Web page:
Predicting treatment resistance from first-episode psychosis using routinely collected clinical information.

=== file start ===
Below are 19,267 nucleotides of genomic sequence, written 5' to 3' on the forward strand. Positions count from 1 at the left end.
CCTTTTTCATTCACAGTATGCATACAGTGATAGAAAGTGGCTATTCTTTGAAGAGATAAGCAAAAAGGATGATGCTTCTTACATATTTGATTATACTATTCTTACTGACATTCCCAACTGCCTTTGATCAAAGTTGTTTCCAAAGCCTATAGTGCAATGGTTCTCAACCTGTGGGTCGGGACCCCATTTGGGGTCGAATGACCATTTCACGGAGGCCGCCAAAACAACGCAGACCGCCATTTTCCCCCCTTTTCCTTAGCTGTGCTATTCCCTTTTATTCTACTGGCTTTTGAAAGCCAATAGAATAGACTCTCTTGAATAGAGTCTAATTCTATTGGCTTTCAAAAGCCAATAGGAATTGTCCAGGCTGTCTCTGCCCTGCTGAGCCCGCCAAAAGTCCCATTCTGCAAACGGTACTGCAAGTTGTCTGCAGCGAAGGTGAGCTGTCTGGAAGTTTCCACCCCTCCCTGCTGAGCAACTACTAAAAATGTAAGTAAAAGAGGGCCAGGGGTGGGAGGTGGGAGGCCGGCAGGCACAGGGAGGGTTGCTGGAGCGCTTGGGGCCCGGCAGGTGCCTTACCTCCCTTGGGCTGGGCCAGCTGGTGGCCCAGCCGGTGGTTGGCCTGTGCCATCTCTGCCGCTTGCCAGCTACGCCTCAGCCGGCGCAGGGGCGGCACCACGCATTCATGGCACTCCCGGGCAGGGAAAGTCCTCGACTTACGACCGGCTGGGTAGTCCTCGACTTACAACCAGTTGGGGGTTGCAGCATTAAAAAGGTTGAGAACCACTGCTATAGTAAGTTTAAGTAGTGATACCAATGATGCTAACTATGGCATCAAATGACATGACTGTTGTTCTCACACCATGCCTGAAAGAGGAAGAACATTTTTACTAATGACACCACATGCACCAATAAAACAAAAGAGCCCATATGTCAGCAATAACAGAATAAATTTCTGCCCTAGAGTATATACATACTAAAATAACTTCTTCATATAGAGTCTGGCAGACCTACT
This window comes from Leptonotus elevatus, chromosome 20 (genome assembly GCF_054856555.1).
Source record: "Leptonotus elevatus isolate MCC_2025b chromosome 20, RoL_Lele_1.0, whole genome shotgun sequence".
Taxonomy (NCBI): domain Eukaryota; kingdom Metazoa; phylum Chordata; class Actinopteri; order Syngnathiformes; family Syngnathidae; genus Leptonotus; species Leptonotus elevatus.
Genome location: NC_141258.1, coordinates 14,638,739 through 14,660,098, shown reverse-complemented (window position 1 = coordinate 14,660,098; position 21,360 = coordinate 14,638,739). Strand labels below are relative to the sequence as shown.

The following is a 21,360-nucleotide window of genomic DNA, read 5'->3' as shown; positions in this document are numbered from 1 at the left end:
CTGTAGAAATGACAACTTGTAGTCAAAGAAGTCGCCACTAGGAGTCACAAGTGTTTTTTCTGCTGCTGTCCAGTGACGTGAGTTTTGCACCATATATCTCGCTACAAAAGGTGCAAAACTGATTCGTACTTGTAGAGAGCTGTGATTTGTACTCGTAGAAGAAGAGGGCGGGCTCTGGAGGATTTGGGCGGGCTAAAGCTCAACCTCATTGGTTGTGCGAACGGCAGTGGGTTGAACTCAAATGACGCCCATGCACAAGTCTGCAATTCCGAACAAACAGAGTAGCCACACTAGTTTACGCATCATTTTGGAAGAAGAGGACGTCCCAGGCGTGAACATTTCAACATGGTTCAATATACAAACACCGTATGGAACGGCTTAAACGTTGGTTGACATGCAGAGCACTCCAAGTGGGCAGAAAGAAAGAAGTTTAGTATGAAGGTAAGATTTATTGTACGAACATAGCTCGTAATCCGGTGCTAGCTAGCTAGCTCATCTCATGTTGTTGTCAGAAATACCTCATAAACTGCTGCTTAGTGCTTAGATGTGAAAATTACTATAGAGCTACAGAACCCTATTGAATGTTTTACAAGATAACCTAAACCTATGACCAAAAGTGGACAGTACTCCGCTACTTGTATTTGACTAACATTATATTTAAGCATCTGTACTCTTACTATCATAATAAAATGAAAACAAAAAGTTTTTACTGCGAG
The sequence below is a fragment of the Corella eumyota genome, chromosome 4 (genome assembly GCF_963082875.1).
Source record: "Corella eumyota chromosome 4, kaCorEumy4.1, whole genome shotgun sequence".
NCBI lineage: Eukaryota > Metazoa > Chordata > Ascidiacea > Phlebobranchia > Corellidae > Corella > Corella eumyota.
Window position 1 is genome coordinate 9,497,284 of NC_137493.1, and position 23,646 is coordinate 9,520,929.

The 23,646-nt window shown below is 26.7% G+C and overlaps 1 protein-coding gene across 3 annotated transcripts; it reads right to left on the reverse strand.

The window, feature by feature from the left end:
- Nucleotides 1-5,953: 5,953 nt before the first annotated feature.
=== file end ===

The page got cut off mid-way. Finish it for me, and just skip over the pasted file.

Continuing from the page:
Around a quarter of people who experience a first episode of psychosis (FEP) will develop treatment-resistant schizophrenia (TRS), but there are currently no established clinically useful methods to predict this from baseline. We aimed to explore the predictive potential for clozapine use as a proxy for TRS of routinely collected, objective biomedical predictors at FEP onset, and to externally validate the model in a separate clinical sample of people with FEP. We developed and externally validated a forced-entry logistic regression risk prediction Model fOr cloZApine tReaTment, or MOZART, to predict up to 8-year risk of clozapine use from FEP using routinely recorded information including age, sex, ethnicity, triglycerides, alkaline phosphatase levels, and lymphocyte counts. We also produced a least-absolute shrinkage and selection operator (LASSO) based model, additionally including neutrophil count, smoking status, body mass index, and random glucose levels. The models were developed using data from two UK psychosis early intervention services (EIS) and externally validated in another UK EIS. Model performance was assessed via discrimination and calibration. We developed the models in 785 patients, and validated externally in 1,110 patients. Both models predicted clozapine use well at internal validation (MOZART: C 0.70; 95%CI 0.63,0.76; LASSO: 0.69; 95%CI 0.63,0.77). At external validation, discrimination performance reduced (MOZART: 0.63; 0.58,0.69; LASSO: 0.64; 0.58,0.69) but recovered after re-estimation of the lymphocyte predictor (C: 0.67; 0.62,0.73). Calibration plots showed good agreement between observed and predicted risk in the forced-entry model. We also present a decision-curve analysis and an online data visualisation tool. The use of routinely collected clinical information including blood-based biomarkers taken at FEP onset can help to predict the individual risk of clozapine use, and should be considered equally alongside other potentially useful information such as symptom scores in large-scale efforts to predict psychiatric outcomes.